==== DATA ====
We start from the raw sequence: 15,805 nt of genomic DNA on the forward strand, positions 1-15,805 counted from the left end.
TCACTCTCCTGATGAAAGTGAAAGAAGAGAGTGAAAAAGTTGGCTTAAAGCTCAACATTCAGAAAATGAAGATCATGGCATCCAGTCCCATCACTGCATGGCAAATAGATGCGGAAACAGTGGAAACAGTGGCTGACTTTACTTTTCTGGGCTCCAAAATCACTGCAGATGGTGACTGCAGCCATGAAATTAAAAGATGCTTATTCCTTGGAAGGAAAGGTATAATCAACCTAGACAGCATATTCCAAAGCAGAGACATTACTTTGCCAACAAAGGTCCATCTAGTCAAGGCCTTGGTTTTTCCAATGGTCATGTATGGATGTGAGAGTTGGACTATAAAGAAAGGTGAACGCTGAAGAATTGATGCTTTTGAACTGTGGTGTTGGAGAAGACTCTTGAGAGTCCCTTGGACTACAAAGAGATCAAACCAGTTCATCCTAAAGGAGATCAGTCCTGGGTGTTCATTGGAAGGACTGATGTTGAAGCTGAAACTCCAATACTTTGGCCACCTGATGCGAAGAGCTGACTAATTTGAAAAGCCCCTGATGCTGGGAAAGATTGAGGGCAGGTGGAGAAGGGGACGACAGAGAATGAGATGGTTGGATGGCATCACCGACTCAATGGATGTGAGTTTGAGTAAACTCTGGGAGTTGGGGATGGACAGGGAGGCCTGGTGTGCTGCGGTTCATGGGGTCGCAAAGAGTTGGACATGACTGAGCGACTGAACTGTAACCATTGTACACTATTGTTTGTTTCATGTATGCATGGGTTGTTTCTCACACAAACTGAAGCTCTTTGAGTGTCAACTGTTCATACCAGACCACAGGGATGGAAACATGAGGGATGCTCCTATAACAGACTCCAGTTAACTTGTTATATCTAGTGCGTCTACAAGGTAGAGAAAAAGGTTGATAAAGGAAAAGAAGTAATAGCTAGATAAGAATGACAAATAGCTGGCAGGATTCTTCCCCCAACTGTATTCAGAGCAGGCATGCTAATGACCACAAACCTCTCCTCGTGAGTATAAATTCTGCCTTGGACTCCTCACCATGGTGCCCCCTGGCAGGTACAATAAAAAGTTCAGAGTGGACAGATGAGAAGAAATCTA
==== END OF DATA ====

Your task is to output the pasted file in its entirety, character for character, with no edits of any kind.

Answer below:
We start from the raw sequence: 15,805 nt of genomic DNA on the forward strand, positions 1-15,805 counted from the left end.
TCACTCTCCTGATGAAAGTGAAAGAAGAGAGTGAAAAAGTTGGCTTAAAGCTCAACATTCAGAAAATGAAGATCATGGCATCCAGTCCCATCACTGCATGGCAAATAGATGCGGAAACAGTGGAAACAGTGGCTGACTTTACTTTTCTGGGCTCCAAAATCACTGCAGATGGTGACTGCAGCCATGAAATTAAAAGATGCTTATTCCTTGGAAGGAAAGGTATAATCAACCTAGACAGCATATTCCAAAGCAGAGACATTACTTTGCCAACAAAGGTCCATCTAGTCAAGGCCTTGGTTTTTCCAATGGTCATGTATGGATGTGAGAGTTGGACTATAAAGAAAGGTGAACGCTGAAGAATTGATGCTTTTGAACTGTGGTGTTGGAGAAGACTCTTGAGAGTCCCTTGGACTACAAAGAGATCAAACCAGTTCATCCTAAAGGAGATCAGTCCTGGGTGTTCATTGGAAGGACTGATGTTGAAGCTGAAACTCCAATACTTTGGCCACCTGATGCGAAGAGCTGACTAATTTGAAAAGCCCCTGATGCTGGGAAAGATTGAGGGCAGGTGGAGAAGGGGACGACAGAGAATGAGATGGTTGGATGGCATCACCGACTCAATGGATGTGAGTTTGAGTAAACTCTGGGAGTTGGGGATGGACAGGGAGGCCTGGTGTGCTGCGGTTCATGGGGTCGCAAAGAGTTGGACATGACTGAGCGACTGAACTGTAACCATTGTACACTATTGTTTGTTTCATGTATGCATGGGTTGTTTCTCACACAAACTGAAGCTCTTTGAGTGTCAACTGTTCATACCAGACCACAGGGATGGAAACATGAGGGATGCTCCTATAACAGACTCCAGTTAACTTGTTATATCTAGTGCGTCTACAAGGTAGAGAAAAAGGTTGATAAAGGAAAAGAAGTAATAGCTAGATAAGAATGACAAATAGCTGGCAGGATTCTTCCCCCAACTGTATTCAGAGCAGGCATGCTAATGACCACAAACCTCTCCTCGTGAGTATAAATTCTGCCTTGGACTCCTCACCATGGTGCCCCCTGGCAGGTACAATAAAAAGTTCAGAGTGGACAGATGAGAAGAAATCTA